I remember when video cassette players were the new tech toys in teaching. Schools wanted teachers to use videos in class in order to provide an edge in attracting students. Teachers wanted to use videos because they were a new and exciting way to teach. The problem was, no one really knew how to use the things to do anything but watch passively. It took time for teachers to move beyond watching movies in class to using video as a tool to improve teaching practice.
Technology –in whatever form –is just one of many resources available to me as a teacher. Since I only see my students for short time each week, I want to make the best use of that time. A bit part of this is using my resources in the most effective way possible, whether I’m deciding to include a card game or an interactive website in a lesson. When I evaluate lesson resources, I always ask two questions: Is this appropriate for my students? Does it improve on what I’m already doing in class?
Is it appropriate?
Sometimes it’s easy to tell if a something is appropriate for your students. You don’t give young learners unsupervised access to social networks, or you don’t ask students who haven’t learned the English alphabet to input large amounts of text. Tools can be appropriate or inappropriate because of the ages and skill levels of your students.
Sometimes, the decision about which tool is most appropriate depends more on which one makes the best use of your preparation time and your students’ class time. I’m a digital immigrant (who often feels more like a tourist than an immigrant) so every technology tool I consider has a learning curve. Before I can use something in class, I need to learn how to use it myself. I want to focus on tools that are simple to use, and rich enough that I can use them again and again. Generally, I want use tools to support the skills I’m trying to reinforce, rather than tools that become the focus of our lesson.
Finally, appropriate can refer to which tools are the best for a specific teaching context or group of learners. For example, I teach a few classes for senior citizens at a local community center. There’s no Internet available, and most of my students haven’t even applied for a tourist visa to the digital realm. However, they all have mobile phones, and most have electronic dictionaries. In this case, the tools they have available and are comfortable using are the most appropriate. Students can send English messages with their phones, we can compare English translations of Japanese words between different dictionaries (or compare pronunciation, or even check the built in encyclopedia). I can use my smart phone to find photos on Flickr to illustrate something we’re talking about, or do an online search to answer a question in class. I can bring in a digital recorder and my computer and we can use Power Point to create a narrated digital book. Or I can bring in a camcorder and we can record a video that I can upload from home. Rather than lamenting what I don’t have, it’s fun to figure out how to make the most of what is available.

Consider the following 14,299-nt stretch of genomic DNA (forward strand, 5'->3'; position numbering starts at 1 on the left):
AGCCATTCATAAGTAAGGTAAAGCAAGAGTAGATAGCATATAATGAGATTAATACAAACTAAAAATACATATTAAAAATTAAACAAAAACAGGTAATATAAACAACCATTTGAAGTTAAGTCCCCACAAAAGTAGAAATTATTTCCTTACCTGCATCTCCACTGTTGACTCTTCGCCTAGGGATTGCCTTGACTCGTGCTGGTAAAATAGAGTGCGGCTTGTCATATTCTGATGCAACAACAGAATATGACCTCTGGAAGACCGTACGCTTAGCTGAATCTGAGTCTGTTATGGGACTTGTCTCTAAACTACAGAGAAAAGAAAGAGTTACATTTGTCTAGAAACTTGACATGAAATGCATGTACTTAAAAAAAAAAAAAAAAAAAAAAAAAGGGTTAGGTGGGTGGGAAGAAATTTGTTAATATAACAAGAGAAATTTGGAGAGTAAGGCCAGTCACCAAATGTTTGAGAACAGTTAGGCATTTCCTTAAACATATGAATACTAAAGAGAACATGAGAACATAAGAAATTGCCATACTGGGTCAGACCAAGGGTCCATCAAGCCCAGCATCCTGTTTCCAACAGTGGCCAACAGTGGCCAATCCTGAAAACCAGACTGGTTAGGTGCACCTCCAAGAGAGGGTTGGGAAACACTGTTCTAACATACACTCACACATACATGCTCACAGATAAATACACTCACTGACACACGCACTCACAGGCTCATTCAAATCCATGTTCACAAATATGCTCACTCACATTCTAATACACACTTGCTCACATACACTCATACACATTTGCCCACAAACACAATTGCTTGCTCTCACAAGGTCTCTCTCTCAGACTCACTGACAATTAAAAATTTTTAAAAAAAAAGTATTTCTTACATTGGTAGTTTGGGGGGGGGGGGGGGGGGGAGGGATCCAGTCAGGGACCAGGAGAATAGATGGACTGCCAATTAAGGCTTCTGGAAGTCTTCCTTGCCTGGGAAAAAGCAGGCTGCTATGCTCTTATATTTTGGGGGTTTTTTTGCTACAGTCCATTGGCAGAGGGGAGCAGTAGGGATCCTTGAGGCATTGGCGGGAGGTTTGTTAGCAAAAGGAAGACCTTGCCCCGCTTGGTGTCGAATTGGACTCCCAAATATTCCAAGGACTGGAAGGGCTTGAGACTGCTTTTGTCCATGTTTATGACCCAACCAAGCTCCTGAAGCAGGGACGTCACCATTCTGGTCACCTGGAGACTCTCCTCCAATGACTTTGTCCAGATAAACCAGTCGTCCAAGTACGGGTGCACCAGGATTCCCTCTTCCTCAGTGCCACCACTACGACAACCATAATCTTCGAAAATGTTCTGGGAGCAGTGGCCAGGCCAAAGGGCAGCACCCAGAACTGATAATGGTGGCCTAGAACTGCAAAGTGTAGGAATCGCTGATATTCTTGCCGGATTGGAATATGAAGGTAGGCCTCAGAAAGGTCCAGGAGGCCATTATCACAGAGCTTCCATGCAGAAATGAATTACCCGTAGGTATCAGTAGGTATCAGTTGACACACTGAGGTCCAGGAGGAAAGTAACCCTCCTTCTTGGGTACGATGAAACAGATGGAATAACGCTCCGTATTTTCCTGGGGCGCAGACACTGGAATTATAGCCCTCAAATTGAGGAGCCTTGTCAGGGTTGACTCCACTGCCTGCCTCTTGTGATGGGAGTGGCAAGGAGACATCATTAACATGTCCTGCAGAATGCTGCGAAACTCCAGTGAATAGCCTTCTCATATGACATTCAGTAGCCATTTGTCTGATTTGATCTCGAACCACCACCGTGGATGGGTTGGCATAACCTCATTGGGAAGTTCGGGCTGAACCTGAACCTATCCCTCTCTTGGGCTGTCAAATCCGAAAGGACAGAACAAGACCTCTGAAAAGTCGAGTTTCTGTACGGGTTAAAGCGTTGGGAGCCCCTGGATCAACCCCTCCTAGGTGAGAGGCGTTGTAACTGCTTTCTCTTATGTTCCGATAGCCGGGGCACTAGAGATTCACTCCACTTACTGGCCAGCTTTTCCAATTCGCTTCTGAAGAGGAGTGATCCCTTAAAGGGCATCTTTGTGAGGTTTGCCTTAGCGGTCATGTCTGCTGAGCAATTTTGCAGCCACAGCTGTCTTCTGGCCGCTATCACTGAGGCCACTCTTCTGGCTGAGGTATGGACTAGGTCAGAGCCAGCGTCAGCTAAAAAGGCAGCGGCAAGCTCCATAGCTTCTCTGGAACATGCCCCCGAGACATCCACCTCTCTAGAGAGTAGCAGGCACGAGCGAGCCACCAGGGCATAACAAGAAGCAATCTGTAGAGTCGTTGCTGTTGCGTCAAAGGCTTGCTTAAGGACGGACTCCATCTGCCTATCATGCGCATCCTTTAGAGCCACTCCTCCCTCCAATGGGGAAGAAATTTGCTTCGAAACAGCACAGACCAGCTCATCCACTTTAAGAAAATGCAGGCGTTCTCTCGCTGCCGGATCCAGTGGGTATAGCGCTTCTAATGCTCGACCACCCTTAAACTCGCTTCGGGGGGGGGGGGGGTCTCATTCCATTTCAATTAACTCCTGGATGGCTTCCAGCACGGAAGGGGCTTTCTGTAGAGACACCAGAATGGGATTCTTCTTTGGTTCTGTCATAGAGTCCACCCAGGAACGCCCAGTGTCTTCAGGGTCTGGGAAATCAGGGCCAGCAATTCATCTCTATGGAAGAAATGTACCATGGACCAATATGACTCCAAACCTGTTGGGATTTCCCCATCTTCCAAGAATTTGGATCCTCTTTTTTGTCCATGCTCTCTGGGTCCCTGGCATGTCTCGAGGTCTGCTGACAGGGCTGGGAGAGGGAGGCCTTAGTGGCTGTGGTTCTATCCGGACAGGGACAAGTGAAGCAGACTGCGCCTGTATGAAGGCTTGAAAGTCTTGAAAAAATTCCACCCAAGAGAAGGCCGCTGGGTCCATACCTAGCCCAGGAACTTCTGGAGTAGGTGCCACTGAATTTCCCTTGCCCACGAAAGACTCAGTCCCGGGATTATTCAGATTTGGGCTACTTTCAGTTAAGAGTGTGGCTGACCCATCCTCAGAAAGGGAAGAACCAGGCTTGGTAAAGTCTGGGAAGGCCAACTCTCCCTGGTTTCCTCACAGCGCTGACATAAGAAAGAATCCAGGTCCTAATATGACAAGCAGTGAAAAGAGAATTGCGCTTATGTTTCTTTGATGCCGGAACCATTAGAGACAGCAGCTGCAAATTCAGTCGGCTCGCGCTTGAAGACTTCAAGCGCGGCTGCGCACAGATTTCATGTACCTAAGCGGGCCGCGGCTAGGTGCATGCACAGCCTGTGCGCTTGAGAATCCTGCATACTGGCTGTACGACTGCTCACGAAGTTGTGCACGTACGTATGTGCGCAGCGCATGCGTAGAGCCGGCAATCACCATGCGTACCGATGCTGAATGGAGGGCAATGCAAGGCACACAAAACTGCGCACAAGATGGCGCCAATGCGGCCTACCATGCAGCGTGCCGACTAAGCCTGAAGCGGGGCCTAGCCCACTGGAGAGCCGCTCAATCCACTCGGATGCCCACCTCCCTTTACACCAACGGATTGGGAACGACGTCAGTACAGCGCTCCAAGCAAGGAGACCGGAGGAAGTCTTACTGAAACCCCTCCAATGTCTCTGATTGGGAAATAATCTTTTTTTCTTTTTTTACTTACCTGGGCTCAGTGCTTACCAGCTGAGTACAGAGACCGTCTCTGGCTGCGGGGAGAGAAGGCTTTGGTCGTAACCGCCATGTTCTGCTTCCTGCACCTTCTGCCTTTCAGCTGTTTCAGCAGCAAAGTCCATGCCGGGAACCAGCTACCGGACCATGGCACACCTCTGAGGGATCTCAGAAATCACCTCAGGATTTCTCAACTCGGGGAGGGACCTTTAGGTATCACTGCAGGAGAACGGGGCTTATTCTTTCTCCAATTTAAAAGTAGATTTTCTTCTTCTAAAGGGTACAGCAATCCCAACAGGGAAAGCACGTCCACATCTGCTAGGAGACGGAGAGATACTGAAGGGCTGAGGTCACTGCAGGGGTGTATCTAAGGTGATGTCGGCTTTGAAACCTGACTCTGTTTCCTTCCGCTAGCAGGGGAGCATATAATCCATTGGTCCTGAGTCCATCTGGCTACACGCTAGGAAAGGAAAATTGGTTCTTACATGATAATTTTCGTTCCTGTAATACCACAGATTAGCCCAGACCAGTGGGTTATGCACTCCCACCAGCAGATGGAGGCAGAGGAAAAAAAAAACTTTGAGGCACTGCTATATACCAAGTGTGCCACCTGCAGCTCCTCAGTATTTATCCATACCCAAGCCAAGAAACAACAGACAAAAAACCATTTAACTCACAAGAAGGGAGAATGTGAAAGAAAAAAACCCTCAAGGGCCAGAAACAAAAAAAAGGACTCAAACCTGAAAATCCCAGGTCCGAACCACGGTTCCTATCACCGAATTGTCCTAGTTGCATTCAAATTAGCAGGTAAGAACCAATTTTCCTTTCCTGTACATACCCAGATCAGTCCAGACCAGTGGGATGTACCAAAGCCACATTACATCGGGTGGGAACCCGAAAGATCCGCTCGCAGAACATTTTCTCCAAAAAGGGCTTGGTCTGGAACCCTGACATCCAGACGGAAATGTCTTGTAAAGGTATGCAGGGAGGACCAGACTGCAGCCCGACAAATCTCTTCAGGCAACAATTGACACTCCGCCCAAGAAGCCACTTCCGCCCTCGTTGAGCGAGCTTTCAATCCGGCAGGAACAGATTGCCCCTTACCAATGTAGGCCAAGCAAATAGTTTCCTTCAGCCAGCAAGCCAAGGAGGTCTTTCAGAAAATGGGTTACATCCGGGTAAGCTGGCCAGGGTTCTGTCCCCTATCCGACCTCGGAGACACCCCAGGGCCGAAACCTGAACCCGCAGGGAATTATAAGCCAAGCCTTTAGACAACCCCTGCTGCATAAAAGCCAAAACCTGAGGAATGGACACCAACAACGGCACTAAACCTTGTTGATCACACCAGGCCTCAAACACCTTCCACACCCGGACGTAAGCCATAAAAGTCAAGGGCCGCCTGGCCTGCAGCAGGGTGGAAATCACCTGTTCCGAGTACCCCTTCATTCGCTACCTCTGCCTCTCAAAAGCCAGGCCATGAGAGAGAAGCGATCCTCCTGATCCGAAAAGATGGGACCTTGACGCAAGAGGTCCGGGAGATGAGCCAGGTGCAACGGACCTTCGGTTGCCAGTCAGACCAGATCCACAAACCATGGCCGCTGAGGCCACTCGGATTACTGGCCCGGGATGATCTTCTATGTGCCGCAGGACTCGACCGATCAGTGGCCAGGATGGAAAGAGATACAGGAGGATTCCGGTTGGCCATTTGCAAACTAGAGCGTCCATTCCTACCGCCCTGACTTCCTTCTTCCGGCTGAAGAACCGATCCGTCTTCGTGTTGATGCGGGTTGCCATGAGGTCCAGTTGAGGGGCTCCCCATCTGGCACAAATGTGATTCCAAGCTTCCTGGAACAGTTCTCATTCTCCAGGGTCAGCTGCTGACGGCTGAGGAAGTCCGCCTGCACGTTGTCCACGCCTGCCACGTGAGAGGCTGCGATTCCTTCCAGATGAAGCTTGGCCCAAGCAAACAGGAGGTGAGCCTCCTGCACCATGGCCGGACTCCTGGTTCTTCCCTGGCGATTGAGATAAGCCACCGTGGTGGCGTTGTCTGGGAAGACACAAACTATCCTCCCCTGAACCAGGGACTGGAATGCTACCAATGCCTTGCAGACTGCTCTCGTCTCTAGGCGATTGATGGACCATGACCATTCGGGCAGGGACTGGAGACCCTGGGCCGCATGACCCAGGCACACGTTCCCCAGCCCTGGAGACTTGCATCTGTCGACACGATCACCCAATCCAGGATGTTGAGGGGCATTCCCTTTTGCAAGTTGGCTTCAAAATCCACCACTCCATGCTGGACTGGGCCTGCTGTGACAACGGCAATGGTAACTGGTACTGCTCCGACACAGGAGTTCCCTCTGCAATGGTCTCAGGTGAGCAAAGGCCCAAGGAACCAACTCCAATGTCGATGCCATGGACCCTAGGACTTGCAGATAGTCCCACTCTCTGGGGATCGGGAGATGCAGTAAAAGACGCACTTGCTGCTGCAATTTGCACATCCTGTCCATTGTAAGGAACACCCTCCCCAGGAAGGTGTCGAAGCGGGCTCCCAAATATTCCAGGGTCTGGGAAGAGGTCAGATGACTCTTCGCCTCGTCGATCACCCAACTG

Does it improve on what I’m already doing in class?
Pedagogy comes before tools. Teachers can and do have great lessons without technology. If my students are already speaking, and listening, and reading, and writing, and thinking, it makes sense to include a technology tool only if it will enhance what’s already going on. On the other hand, it would beequally silly to overlook any available resource that would help me do my job better. I’ve found that including even small amounts of technology can significantly improve my students’ learning experience.
Being able to create a digital comic strip as a final writing project makes the revision process complaint-free for my young teens. When my young learners see a camcorder, practice becomes rehearsal rather than repetition. Self-introductions become performance rather than speaking practice. Creating digital books makes writing fun for my emergent and reluctant writers. Putting book reports in blog posts gives students a real audience. Creating a collaborative alphabet book teaches my kindergarteners that English comes in many accents, and that children around the world are learning the same things.
In every case, adding a touch of technology improved on what I was already doing in class. And, because digital projects are online, they’re easy to share with parents, grandparents, and other teachers. If you’d like to see examples some of my students’ projects, please explore the workshop pages on the Teaching Village wiki [http://teachingvillage.net] or on our class blog, My Corner of the World. [http://mycorneroftheworld.edublogs.org]. If you’ve used a technology tool to enhance your lessons, please share your experience in comments. I’d love to learn how you’ve incorporated technology in your own lessons!